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2006 06 16
Shanghai Missive, Part 4
Montreal resident Emmanuel Madan recently travelled to Shanghai to install an artwork called Ondulation. He sent us a series of dispatches about his experiences and we thought these were perfect for our feature on Shanghai.
Often it seems like all of China country is in a perpetual state of construction. Once the pool was set up and I was able to start working on the musical content of the piece, I had to start coming in at odd hours in order to hear the soundtrack and not be distracted by everything else going on in the building. Still a bit jetlagged, I managed to make it in at 6:30 one morning. I had 25 minutes of peace and quiet, then at 6:55 I was joined by the sound of jackhammers, doing some kind of modification to the outside of the building. Although this whole plaza had only been completed a year previously, it seems when they built this whole mezzanine-cum-balcony that goes around the pedestrian plaza they had left out an important detail: they were adding stairs.
I got more and more desperate to find a quiet time to work on the piece, trying to get an idea of what the sound environment would be like once the construction was over. Then suddenly it dawned on me: this is Shanghai. Construction is never over.
I remember taking a taxi into town one evening, watching yet another skyscraper go up on the Pudong side of the river. It was an as-yet-unclad frame of a building, maybe twenty-five or thirty stories high, and counting, just an enormous featureless three-dimensional grid of concrete. Up on the twentieth floor or so workers were welding. The only light coming from the whole building was the tell-tale sparks of the welding torches, falling all the way to the ground. David said it looked like the building was shedding tears.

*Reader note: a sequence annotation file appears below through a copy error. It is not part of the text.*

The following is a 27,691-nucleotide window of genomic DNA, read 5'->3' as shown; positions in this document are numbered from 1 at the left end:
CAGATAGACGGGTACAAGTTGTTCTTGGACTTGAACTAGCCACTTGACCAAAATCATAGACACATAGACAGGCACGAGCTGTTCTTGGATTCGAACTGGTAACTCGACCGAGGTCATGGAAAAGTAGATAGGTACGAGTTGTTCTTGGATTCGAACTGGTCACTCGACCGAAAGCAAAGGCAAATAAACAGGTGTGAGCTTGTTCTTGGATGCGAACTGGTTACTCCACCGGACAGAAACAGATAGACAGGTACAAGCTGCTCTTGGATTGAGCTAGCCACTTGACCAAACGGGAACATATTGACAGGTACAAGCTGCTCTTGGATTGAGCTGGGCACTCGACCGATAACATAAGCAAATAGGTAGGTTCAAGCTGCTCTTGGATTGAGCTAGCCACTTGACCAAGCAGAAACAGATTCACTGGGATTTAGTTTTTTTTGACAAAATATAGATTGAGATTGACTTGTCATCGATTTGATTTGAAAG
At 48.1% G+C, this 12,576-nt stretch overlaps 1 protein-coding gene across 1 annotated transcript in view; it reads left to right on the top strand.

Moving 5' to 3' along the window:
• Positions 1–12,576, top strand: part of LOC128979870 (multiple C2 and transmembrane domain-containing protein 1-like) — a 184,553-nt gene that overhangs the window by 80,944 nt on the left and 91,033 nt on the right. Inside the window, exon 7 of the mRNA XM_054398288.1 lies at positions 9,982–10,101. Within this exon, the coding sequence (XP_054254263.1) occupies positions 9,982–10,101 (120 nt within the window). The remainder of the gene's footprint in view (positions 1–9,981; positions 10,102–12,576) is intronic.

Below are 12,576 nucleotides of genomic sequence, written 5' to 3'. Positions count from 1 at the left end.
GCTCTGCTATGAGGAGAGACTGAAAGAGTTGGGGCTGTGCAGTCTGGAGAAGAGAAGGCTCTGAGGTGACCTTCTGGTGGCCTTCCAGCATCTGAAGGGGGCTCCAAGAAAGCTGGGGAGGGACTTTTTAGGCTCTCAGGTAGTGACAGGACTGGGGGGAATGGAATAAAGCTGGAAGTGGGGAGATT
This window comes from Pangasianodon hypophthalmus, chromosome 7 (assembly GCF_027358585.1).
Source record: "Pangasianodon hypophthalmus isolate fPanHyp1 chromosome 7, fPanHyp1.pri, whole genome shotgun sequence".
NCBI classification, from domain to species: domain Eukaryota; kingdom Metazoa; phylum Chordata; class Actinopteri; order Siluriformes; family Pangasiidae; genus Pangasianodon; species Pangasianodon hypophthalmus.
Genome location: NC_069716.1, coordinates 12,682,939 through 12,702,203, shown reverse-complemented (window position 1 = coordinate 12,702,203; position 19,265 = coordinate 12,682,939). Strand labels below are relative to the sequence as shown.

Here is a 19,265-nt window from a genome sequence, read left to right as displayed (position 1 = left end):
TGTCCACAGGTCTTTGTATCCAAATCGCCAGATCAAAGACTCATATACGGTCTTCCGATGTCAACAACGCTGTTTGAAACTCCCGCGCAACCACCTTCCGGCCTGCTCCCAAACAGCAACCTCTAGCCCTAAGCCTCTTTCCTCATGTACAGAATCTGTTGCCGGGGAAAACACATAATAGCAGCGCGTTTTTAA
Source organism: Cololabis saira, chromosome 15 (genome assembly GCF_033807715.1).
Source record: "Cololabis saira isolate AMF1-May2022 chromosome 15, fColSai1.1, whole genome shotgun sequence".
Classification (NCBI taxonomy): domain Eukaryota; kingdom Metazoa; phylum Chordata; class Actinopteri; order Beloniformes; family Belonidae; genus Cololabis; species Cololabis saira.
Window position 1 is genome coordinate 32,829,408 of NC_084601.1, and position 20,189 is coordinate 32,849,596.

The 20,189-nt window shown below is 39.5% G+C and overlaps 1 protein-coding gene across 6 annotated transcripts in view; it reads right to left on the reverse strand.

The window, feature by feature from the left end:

The show came together just in time for the opening, after the requisite delays and complications and last-minute scrambles. It was well received, some curators came and expressed interest in doing another show in Shanghai in September. I have to admit to having some reservations aboout going back though. I guess especially once we saw some other cities, Shanghai - and especially Pudong - strikes me as the most dystopian place imaginable. Picture a bunch of brand new shiny modernist buildings in an atmosphere so thick with smog and haze you can't even see them. People whizzing around in taxis in a suburb larger than Shanghai itself, there is no centre, no life on the streets, no feeling of place. The construction workers and cleaners and other employees have to travel at least two hours one way to get home at night.
OK, ready? Got all that pictured in your mind's eye? Now go get a Starbuck's.
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